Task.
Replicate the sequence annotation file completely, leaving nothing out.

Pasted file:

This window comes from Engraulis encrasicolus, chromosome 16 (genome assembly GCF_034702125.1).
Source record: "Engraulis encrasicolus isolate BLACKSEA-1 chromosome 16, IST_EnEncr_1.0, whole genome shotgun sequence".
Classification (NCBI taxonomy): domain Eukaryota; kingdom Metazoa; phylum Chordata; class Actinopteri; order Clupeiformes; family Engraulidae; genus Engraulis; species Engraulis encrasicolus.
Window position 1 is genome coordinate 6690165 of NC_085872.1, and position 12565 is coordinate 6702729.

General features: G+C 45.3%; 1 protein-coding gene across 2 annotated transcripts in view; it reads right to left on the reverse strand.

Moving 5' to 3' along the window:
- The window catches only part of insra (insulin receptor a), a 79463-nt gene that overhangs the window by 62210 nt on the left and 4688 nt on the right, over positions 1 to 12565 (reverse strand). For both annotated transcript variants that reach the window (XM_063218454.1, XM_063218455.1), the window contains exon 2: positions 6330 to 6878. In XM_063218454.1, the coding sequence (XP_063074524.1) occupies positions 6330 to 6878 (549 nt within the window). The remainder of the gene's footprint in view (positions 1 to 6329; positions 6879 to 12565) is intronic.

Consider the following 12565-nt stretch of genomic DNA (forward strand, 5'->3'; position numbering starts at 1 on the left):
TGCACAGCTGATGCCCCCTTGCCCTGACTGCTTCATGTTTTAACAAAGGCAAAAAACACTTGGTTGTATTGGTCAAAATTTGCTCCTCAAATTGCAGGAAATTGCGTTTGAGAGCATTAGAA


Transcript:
This window comes from Engraulis encrasicolus, chromosome 16 (genome assembly GCF_034702125.1).
Source record: "Engraulis encrasicolus isolate BLACKSEA-1 chromosome 16, IST_EnEncr_1.0, whole genome shotgun sequence".
Classification (NCBI taxonomy): domain Eukaryota; kingdom Metazoa; phylum Chordata; class Actinopteri; order Clupeiformes; family Engraulidae; genus Engraulis; species Engraulis encrasicolus.
Window position 1 is genome coordinate 6690165 of NC_085872.1, and position 12565 is coordinate 6702729.

General features: G+C 45.3%; 1 protein-coding gene across 2 annotated transcripts in view; it reads right to left on the reverse strand.

Moving 5' to 3' along the window:
- The window catches only part of insra (insulin receptor a), a 79463-nt gene that overhangs the window by 62210 nt on the left and 4688 nt on the right, over positions 1 to 12565 (reverse strand). For both annotated transcript variants that reach the window (XM_063218454.1, XM_063218455.1), the window contains exon 2: positions 6330 to 6878. In XM_063218454.1, the coding sequence (XP_063074524.1) occupies positions 6330 to 6878 (549 nt within the window). The remainder of the gene's footprint in view (positions 1 to 6329; positions 6879 to 12565) is intronic.

Consider the following 12565-nt stretch of genomic DNA (forward strand, 5'->3'; position numbering starts at 1 on the left):
TGCACAGCTGATGCCCCCTTGCCCTGACTGCTTCATGTTTTAACAAAGGCAAAAAACACTTGGTTGTATTGGTCAAAATTTGCTCCTCAAATTGCAGGAAATTGCGTTTGAGAGCATTAGAA